Log24

Tuesday, August 20, 2019

Ice Giants and Fire Gods: Mind the Gap

Filed under: General — Tags: — m759 @ 5:52 PM

From my reading Monday morning —

From the online New York Times  this afternoon —

Related literature —

For the Church of Synchronology

The Gigantomachia page above is dated September 20, 2003.
See as well my own webpage from that date: "The Form, the Pattern."

Monday, August 19, 2019

Gods and Giants

Filed under: General — Tags: — m759 @ 12:00 PM

For "the Pergamum altar," see Pergamon in this journal.

See also . . .

Tuesday, January 31, 2017

Where Entertainment Is God

Filed under: General — Tags: — m759 @ 11:18 PM

Continues.

Today's previous post suggests:

Not amused …

The above Los Angeles Film School poster publicizes an event
on December 13, 2014 (St. Lucia's Day). Also on that date —
"Grim Pen" and other posts in this journal.

Monday, November 3, 2014

Gods and Giants

Filed under: General — Tags: — m759 @ 2:01 PM

A weblog reports Chris Rock's remarks
on Saturday Night Live this past weekend:

"It’s America, we commercialize everything.
Look at what we did to Christmas.
Christmas.  Christmas is Jesus’ birthday.
It’s Jesus’ birthday.  Now, I don’t know Jesus
but from what I’ve read, Jesus is the least
materialistic person to ever roam the earth.
No bling on Jesus.
Jesus kept a low profile and we turned his
birthday into the most materialistic day of the
year.  Matter of fact, we have the Jesus birthday
season.  It’s a whole season of materialism.
Then, at the end of the Jesus birthday season
we have the nerve to have an economist come
on TV and tell you how horrible the Jesus birthday
season was this year.  Oh, we had a horrible Jesus’
birthday this year.  Hopefully, business will pick up
by his Crucifixion.”

Related music and image:

"Show us the way to the next little girl …"

Natalie Wood in "Miracle on 34th Street" (1947)

Related non-materialistic meditations:
The Rhetoric of Abstract Concepts and Gods and Giants.

Monday, August 19, 2019

A Couple of Tots

Filed under: General — Tags: — m759 @ 10:15 PM

The title is from the post "Child's Play" of May 21, 2012 . . .

"It seems that only one course is open to the philosopher
who values knowledge and truth above all else. He must
refuse to accept from the champions of the forms the
doctrine that all reality is changeless [and exclusively
immaterial], and he must turn a deaf ear to the other party
who represent reality as everywhere changing [and as only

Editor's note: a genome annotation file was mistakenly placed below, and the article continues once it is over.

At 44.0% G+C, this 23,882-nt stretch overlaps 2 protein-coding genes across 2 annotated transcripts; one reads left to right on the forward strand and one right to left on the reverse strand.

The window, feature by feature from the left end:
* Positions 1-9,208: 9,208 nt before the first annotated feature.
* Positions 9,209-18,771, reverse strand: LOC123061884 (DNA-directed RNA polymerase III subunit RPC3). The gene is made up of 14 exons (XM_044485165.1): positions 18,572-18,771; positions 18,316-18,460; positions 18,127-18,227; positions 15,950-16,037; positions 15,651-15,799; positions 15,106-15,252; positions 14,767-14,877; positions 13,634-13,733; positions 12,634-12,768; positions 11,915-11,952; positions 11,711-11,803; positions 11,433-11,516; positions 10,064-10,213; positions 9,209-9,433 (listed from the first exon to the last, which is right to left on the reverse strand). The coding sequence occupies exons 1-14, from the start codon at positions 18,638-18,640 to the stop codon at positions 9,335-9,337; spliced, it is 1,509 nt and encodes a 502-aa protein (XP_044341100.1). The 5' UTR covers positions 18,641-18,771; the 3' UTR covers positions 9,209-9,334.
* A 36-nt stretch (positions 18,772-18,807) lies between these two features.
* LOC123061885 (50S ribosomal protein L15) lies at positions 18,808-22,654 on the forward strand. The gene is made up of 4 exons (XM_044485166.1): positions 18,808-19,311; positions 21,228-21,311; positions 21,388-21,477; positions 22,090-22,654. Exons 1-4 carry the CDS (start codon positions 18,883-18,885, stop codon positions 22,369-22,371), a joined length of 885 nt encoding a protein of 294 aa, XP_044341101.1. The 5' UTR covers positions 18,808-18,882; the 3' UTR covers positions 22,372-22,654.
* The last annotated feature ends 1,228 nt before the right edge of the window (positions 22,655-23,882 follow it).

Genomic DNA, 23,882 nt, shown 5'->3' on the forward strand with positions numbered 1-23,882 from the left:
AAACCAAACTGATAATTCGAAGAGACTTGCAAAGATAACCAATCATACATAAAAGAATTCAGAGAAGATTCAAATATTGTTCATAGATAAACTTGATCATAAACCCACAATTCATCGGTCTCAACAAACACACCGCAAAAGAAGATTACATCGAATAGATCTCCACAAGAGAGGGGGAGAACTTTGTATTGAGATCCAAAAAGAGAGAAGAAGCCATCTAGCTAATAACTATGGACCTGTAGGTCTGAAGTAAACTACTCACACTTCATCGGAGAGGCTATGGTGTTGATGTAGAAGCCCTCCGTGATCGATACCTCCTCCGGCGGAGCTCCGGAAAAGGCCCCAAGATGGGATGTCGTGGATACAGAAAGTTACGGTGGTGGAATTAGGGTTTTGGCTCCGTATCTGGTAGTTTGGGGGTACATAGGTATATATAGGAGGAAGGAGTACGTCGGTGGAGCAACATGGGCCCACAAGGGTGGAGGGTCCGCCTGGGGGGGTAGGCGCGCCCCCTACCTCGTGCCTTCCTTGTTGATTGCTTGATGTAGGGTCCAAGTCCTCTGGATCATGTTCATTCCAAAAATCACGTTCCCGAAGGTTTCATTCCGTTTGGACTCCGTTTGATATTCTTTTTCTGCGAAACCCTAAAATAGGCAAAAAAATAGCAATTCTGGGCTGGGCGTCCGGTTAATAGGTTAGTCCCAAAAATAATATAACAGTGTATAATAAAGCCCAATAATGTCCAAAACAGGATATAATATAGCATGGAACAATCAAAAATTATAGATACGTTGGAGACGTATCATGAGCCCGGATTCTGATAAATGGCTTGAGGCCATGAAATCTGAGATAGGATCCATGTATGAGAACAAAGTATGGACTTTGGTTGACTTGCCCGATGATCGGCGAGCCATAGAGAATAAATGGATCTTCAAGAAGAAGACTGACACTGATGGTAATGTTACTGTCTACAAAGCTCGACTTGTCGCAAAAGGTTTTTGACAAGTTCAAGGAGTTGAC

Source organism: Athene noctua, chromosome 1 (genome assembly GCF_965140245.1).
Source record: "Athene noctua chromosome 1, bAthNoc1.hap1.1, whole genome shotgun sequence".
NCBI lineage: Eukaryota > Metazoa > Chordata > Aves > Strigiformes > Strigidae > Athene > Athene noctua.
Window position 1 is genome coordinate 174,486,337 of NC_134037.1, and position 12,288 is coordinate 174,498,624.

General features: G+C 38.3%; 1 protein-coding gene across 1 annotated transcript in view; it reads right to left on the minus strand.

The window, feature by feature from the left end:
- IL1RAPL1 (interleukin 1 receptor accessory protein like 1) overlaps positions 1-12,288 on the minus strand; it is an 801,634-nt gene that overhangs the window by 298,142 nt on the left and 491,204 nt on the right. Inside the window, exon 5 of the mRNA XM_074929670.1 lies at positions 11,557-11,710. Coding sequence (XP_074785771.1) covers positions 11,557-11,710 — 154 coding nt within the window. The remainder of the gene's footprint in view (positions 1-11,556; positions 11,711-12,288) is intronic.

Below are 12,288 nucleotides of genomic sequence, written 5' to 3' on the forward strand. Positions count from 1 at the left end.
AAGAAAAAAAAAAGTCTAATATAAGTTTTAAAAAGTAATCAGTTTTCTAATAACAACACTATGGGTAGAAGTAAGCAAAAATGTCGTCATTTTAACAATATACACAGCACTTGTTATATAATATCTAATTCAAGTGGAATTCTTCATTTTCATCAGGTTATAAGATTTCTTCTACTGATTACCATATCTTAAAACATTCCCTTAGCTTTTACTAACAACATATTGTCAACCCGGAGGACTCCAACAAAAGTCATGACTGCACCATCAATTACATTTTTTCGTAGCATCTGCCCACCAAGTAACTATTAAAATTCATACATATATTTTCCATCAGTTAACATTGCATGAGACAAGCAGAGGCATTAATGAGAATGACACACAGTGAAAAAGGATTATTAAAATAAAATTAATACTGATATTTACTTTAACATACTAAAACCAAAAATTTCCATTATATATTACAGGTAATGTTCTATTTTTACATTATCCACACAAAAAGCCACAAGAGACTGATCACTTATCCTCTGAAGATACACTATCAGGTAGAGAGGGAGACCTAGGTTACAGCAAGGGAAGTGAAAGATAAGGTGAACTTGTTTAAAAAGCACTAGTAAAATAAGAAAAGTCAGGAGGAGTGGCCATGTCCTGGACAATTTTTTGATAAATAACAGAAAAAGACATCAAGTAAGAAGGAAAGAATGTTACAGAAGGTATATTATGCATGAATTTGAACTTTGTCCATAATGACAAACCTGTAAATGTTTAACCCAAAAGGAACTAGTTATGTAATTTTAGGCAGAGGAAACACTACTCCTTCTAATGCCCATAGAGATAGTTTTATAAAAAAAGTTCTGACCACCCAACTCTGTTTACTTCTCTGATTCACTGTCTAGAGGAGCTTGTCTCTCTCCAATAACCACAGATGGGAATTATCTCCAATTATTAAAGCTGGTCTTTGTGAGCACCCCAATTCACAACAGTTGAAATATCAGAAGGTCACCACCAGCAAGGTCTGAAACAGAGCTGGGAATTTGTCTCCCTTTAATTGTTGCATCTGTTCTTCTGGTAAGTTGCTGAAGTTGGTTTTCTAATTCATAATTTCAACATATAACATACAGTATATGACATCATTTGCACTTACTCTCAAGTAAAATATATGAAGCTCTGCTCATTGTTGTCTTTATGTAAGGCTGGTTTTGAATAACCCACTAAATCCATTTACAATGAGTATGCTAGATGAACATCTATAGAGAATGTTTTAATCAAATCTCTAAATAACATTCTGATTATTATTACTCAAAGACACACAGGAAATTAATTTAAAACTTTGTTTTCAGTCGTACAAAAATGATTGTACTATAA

material]. Like a child begging for 'both', he must declare
that reality or the sum of things is both at once  [το όν τε και
το παν συναμφότερα] (Sophist  246a-249d)."

Related material —

"Schoolgirl Space: 1984 Revisited" (July 9, 2019) and
posts tagged Tetrahedron vs. Square.

Sunday, August 18, 2019

Structure at Pergamon

Filed under: General — Tags: — m759 @ 2:35 AM

Some background for The Epstein Chronicles

"What modern painters
are trying to do,
if they only knew it,
is paint invariants."

— James J. Gibson, Leonardo,
    Vol. 11, pp. 227-235.
    Pergamon Press Ltd., 1978

See also Robert Maxwell,
Frank Oppenheimer,
and the history of Leonardo .

Click the above Pergamon Press image
for Pergamon-related material.

Tuesday, May 28, 2019

Quaternion at Candlebrow

Filed under: General — Tags: — m759 @ 11:00 AM

From a Groundhog Day post in 2009 —

The Candlebrow Conference
in Pynchon's Against the Day:

The conferees had gathered here from all around the world…. Their spirits all one way or another invested in, invested by, the siegecraft of Time and its mysteries.

"Fact is, our system of so-called linear time is based on a circular or, if you like, periodic phenomenon– the earth's own spin. Everything spins, up to and including, probably, the whole universe. So we can look to the prairie, the darkening sky, the birthing of a funnel-cloud to see in its vortex the fundamental structure of everything–"

Quaternion in finite geometry
Quaternion  by  S. H. Cullinane

"Um, Professor–"….

… Those in attendance, some at quite high speed, had begun to disperse, the briefest of glances at the sky sufficing to explain why. As if the professor had lectured it into being, there now swung from the swollen and light-pulsing clouds to the west a classic prairie "twister"….

… In the storm cellar, over semiliquid coffee and farmhouse crullers left from the last twister, they got back to the topic of periodic functions….

"Eternal Return, just to begin with. If we may construct such functions in the abstract, then so must it be possible to construct more secular, more physical expressions."

"Build a time machine."

"Not the way I would have put it, but if you like, fine."

Vectorists and Quaternionists in attendance reminded everybody of the function they had recently worked up….

"We thus enter the whirlwind. It becomes the very essence of a refashioned life, providing the axes to which everything will be referred. Time no long 'passes,' with a linear velocity, but 'returns,' with an angular one…. We are returned to ourselves eternally, or, if you like, timelessly."

"Born again!" exclaimed a Christer in the gathering, as if suddenly enlightened.

Above, the devastation had begun.

"As if the professor had lectured it into being . . . ."

See other posts now tagged McLuhan Time.

Monday, May 27, 2019

But Seriously . . .

Filed under: General — Tags: — m759 @ 9:32 PM

McLuhan on Analogy.

I prefer the simple "four dots" figure
of the double colon:

For those who prefer stranger analogies . . .